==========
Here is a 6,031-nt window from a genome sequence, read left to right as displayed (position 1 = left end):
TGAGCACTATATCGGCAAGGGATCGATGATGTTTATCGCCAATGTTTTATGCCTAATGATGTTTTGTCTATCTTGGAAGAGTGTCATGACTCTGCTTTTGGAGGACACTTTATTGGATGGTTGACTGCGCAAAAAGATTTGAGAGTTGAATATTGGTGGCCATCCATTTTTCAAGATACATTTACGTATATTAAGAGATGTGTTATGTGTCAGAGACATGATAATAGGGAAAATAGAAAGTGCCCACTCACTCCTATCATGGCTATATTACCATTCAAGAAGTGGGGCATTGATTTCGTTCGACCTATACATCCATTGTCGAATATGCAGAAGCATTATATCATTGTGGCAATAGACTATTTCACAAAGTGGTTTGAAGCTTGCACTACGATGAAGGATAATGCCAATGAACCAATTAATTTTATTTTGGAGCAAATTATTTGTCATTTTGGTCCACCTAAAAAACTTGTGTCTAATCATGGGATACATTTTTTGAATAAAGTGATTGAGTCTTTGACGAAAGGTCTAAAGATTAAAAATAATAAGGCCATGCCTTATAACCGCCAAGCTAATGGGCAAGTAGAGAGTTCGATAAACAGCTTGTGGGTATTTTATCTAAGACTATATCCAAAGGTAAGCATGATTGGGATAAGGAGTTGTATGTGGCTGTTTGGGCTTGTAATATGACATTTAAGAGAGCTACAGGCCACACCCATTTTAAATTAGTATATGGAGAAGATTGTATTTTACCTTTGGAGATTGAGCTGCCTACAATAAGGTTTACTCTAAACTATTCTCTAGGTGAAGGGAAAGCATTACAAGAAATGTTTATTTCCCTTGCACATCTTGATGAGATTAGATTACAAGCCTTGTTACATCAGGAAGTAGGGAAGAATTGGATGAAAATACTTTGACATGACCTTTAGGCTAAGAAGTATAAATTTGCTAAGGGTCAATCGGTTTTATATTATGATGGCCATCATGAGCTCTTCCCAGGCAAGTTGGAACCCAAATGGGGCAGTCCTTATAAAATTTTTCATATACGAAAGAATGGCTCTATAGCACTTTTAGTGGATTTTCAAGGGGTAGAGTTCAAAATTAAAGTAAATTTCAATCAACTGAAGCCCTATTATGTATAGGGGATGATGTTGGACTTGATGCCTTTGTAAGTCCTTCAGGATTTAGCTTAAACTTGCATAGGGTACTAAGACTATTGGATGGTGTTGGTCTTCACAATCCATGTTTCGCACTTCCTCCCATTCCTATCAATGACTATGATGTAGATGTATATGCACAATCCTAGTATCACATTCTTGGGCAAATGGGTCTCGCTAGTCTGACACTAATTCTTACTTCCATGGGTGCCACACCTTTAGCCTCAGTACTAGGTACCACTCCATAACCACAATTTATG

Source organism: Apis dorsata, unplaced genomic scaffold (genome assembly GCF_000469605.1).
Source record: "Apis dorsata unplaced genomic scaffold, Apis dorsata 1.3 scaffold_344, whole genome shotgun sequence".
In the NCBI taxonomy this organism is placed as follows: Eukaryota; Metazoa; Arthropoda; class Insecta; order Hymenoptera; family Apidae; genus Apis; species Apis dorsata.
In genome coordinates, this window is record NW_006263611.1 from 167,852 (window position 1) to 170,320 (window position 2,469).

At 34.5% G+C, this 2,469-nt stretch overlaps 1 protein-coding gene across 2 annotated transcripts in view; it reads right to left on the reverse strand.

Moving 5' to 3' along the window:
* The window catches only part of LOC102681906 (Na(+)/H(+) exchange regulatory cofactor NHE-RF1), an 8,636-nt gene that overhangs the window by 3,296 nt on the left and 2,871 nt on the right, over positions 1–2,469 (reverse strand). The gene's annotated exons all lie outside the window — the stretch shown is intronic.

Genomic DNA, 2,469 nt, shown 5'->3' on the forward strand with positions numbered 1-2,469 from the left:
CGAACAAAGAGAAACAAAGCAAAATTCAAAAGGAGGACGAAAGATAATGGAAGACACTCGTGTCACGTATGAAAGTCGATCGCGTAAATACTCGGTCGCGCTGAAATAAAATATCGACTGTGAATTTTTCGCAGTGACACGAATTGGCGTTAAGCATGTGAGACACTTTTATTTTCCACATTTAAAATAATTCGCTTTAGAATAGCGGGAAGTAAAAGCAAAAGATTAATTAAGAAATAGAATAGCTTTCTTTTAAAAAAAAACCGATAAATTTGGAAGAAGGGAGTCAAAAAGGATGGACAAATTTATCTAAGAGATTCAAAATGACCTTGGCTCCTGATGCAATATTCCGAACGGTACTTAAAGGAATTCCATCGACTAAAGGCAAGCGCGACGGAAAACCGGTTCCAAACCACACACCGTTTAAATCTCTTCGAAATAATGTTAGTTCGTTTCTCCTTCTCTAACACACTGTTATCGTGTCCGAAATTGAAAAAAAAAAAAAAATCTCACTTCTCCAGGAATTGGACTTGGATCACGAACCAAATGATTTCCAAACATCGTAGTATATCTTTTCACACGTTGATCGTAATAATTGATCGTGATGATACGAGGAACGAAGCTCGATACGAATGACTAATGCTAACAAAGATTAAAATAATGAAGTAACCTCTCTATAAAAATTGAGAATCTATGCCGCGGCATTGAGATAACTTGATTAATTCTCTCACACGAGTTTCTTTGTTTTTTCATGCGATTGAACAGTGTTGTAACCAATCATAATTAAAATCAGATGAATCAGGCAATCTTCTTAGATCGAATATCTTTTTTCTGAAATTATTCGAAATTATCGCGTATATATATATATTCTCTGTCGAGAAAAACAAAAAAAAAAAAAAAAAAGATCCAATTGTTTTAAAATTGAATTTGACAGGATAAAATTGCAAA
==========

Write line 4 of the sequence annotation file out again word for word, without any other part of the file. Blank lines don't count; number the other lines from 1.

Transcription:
Source record: "Apis dorsata unplaced genomic scaffold, Apis dorsata 1.3 scaffold_344, whole genome shotgun sequence".